Giagos was doing a good job of tagging Zellhuber on his way in and threatened to take the fight to the ground whenever Zellhuber began to pick up the aggression. Zellhuber’s takedown defense held up well, and his confidence seemed to be growing as the round progressed, landing some solid combinations whenever he had Giagos trapped against the cage. A hard right hand from Zellhuber prompted Giagos to shoot for a takedown, and Zellhuber immediately locked in an anaconda choke, forcing Giagos to submit.

WINNER: Daniel Zellhuber by anaconda choke at 3:26 of Round 2

Giagos had Zellhuber in trouble early in the bout, hurting him with a clean left hand. Zellhuber survived Giagos’s early flurry, but he was having trouble finding his range, as Giagos was countering Zellhuber consistently on his way in. By the second round however, it was becoming clear that Zellhuber’s strikes were hurting Giagos whenever he landed cleanly, and Giagos would have big reactions whenever one of these shots landed, either attempting a takedown or initiating a wild brawl. Zellhuber recognized this, and upon hurting Giagos on the feet one more time, Zellhuber immediately countered a takedown attempt from Giagos with an anaconda choke, securing the second-round submission victory. Zellhuber is now 2-1 in the UFC following this win.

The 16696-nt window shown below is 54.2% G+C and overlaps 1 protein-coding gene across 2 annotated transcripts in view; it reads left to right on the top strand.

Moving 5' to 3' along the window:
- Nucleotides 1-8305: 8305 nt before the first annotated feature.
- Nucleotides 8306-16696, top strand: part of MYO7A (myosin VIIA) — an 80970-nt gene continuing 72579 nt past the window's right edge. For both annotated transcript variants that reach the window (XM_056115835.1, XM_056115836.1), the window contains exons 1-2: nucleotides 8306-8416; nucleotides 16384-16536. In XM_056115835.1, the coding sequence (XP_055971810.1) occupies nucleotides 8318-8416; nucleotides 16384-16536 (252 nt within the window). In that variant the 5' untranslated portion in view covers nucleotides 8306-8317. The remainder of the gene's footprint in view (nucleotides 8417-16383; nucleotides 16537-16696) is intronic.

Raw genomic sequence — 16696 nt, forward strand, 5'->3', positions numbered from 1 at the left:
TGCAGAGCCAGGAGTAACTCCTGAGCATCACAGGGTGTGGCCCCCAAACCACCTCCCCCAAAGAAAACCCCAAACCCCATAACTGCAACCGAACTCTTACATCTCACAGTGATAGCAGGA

The fighters immediately began trading wild strikes, until a huge left hand from Rosas sent Mitchell to the ground hard. Rosas followed Mitchell to the ground and quickly finished the fight with ground-and-pound strikes.

WINNER: Raul Rosas Jr. by TKO at 0:54 of Round 1

Both of these fighters came to brawl, and that resulted in a very quick finish here, with Rosas dropping Mitchell with a hard left hand before securing the ground and pound finish. It was a very short bout, and there was not much to break down from the fight itself, but Rosas came off as a star to the live crowd, who exploded when he finished the fight. Rosas is now 2-1 in the UFC following this win, and this marked his sixth win by first-round finish, as well as his second knockout victory.